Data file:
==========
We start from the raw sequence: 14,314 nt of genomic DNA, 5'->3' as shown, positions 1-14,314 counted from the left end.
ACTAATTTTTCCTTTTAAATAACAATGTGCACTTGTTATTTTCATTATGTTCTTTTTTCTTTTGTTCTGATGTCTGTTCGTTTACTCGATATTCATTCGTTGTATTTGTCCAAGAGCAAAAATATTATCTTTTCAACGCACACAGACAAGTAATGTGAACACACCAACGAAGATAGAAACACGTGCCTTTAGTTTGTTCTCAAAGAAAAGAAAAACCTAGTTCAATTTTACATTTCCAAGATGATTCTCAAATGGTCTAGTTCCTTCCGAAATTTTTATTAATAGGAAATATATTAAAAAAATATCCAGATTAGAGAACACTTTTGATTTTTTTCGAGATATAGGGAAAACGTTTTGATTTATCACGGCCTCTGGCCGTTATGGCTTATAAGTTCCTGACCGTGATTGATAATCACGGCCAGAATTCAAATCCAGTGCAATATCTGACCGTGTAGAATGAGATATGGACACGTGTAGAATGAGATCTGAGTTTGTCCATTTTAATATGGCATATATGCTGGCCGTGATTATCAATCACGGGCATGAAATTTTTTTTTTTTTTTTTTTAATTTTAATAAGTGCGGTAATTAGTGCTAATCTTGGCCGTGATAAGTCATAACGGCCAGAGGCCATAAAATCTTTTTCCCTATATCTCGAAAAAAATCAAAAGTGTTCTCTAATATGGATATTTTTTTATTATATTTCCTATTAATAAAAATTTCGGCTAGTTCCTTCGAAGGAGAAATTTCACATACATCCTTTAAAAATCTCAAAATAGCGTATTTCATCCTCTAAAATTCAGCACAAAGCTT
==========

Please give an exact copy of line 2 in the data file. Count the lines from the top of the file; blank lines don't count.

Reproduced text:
ACTAATTTTTCCTTTTAAATAACAATGTGCACTTGTTATTTTCATTATGTTCTTTTTTCTTTTGTTCTGATGTCTGTTCGTTTACTCGATATTCATTCGTTGTATTTGTCCAAGAGCAAAAATATTATCTTTTCAACGCACACAGACAAGTAATGTGAACACACCAACGAAGATAGAAACACGTGCCTTTAGTTTGTTCTCAAAGAAAAGAAAAACCTAGTTCAATTTTACATTTCCAAGATGATTCTCAAATGGTCTAGTTCCTTCCGAAATTTTTATTAATAGGAAATATATTAAAAAAATATCCAGATTAGAGAACACTTTTGATTTTTTTCGAGATATAGGGAAAACGTTTTGATTTATCACGGCCTCTGGCCGTTATGGCTTATAAGTTCCTGACCGTGATTGATAATCACGGCCAGAATTCAAATCCAGTGCAATATCTGACCGTGTAGAATGAGATATGGACACGTGTAGAATGAGATCTGAGTTTGTCCATTTTAATATGGCATATATGCTGGCCGTGATTATCAATCACGGGCATGAAATTTTTTTTTTTTTTTTTTTAATTTTAATAAGTGCGGTAATTAGTGCTAATCTTGGCCGTGATAAGTCATAACGGCCAGAGGCCATAAAATCTTTTTCCCTATATCTCGAAAAAAATCAAAAGTGTTCTCTAATATGGATATTTTTTTATTATATTTCCTATTAATAAAAATTTCGGCTAGTTCCTTCGAAGGAGAAATTTCACATACATCCTTTAAAAATCTCAAAATAGCGTATTTCATCCTCTAAAATTCAGCACAAAGCTT